Packards were not made in the Dayton region, but our former Packard dealership is now home to the world's only full-time museum dedicated solely to the Packard. It’s easy to see why people are so enthusiastic about them. While Henry Ford designed boxy cars for average people, Packard catered to the elite with no expense spared, making each and every car as sumptuous and regal as possible for the rider. These cars were meant to be driven by chauffeurs, with the wealthy riders enjoying the scenery in the comfort of cozy seats that look more like furniture than auto interiors.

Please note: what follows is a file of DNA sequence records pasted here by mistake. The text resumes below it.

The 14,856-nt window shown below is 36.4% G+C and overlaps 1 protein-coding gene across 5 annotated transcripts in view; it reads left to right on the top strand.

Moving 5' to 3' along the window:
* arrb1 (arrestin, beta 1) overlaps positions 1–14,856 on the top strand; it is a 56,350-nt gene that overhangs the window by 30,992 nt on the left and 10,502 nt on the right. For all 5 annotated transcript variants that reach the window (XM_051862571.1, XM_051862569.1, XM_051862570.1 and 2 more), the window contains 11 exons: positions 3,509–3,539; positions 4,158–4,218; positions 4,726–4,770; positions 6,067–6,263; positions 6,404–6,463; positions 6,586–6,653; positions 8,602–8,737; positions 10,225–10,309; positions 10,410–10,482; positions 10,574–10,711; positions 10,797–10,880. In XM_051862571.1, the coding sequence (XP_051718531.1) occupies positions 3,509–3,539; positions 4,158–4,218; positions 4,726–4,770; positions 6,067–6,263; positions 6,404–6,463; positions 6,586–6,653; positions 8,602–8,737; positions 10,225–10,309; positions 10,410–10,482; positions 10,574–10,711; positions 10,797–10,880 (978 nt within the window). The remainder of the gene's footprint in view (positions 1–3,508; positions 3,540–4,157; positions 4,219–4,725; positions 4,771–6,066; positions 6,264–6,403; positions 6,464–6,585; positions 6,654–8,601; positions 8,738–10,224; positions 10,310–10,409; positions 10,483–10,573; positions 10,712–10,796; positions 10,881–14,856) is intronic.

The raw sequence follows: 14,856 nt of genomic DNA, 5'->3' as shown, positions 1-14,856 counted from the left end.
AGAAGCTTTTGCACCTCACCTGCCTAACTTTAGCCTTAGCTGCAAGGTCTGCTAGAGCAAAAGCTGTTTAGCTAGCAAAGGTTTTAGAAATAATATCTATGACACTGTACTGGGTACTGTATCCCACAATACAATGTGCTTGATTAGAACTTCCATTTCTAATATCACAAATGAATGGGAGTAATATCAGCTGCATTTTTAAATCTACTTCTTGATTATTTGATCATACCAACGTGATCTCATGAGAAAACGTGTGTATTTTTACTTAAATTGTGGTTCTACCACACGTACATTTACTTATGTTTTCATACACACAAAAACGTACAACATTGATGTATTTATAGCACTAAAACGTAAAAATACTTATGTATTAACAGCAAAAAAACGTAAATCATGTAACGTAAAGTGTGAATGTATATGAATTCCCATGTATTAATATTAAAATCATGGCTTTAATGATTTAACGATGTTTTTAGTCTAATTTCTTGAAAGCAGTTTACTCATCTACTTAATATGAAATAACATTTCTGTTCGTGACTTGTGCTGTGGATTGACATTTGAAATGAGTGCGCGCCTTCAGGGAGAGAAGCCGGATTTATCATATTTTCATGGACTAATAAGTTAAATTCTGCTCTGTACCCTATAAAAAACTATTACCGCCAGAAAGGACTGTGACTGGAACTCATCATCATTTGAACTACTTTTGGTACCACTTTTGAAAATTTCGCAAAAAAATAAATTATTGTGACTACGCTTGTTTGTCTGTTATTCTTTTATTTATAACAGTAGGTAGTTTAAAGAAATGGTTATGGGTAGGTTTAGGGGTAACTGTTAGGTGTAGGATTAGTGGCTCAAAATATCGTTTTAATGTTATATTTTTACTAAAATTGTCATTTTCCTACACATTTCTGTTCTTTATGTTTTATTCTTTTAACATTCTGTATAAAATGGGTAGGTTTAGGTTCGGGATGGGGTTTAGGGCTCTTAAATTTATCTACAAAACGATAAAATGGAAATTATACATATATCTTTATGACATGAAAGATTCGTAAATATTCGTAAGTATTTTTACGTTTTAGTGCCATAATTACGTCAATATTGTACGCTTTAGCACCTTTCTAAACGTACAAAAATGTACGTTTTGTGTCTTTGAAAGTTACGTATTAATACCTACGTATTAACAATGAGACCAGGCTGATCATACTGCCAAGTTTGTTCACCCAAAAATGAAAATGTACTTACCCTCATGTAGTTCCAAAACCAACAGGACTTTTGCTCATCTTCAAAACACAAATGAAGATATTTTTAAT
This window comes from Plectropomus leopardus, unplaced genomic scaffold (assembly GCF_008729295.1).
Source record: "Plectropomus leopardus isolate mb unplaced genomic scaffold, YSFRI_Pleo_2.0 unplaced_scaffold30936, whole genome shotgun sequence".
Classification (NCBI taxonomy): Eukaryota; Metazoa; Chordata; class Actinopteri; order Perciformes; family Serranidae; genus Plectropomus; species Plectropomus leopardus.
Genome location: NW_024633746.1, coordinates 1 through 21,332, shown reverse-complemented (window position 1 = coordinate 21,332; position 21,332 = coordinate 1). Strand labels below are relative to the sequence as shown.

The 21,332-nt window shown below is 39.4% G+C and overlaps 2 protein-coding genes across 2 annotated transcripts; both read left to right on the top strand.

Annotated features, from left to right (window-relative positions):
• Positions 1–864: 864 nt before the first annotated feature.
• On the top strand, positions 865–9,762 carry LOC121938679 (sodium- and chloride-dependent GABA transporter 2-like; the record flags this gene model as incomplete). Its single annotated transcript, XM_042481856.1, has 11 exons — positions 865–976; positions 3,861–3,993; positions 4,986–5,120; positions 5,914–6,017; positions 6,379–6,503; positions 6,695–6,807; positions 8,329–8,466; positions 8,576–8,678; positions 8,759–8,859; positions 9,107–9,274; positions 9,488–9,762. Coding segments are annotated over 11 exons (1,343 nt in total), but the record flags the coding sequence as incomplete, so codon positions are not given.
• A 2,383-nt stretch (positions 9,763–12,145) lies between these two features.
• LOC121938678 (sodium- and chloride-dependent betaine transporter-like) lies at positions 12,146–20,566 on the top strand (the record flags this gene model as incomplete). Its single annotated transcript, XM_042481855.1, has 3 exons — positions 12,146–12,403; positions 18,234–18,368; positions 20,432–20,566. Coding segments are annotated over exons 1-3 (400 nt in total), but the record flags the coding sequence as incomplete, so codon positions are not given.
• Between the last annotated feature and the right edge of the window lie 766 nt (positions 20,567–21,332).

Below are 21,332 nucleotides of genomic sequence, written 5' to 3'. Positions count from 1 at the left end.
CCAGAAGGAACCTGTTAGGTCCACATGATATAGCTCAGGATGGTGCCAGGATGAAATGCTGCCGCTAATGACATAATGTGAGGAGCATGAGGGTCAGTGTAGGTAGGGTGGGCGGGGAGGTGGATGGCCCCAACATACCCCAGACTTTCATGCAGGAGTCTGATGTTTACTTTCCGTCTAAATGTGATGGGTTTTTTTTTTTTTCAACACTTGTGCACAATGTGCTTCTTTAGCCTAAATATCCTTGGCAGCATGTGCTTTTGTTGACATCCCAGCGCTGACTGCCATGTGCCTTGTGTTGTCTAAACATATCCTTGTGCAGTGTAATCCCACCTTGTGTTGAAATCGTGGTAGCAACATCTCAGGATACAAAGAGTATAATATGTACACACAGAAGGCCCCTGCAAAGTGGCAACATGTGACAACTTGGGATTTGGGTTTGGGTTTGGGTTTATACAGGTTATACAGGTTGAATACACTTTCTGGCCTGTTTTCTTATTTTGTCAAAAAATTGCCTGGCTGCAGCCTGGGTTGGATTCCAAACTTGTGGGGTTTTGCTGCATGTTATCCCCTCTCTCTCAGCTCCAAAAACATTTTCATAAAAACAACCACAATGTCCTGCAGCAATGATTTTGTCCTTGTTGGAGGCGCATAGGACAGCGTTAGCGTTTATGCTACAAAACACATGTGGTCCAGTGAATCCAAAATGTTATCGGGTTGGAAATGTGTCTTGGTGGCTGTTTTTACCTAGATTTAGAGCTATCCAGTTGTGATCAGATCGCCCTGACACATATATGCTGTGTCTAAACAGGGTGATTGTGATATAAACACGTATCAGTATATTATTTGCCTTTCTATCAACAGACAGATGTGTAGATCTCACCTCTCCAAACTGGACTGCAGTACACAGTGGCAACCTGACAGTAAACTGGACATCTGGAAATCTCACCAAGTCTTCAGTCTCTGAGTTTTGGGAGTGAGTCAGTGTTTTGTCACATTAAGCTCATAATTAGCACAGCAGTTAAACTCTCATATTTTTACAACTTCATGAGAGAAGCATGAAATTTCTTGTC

The cars are beautiful works of art – not only do they show the dedication to craftsmanship of the first half of the 20th century, they tell the story of American society through the ages. The 1914 Runabout has a chaperone seat in the back, a reminder that at one time, unmarried men and women were not allowed to be alone in each other's company. The 1934 Super Eight Sport Phaeton has a photograph in the glove compartment of the former owner, a man who appears to have earned his riches in the lucrative organized crime rings of the time. One Army-green car looks to be straight out of a World War II movie set.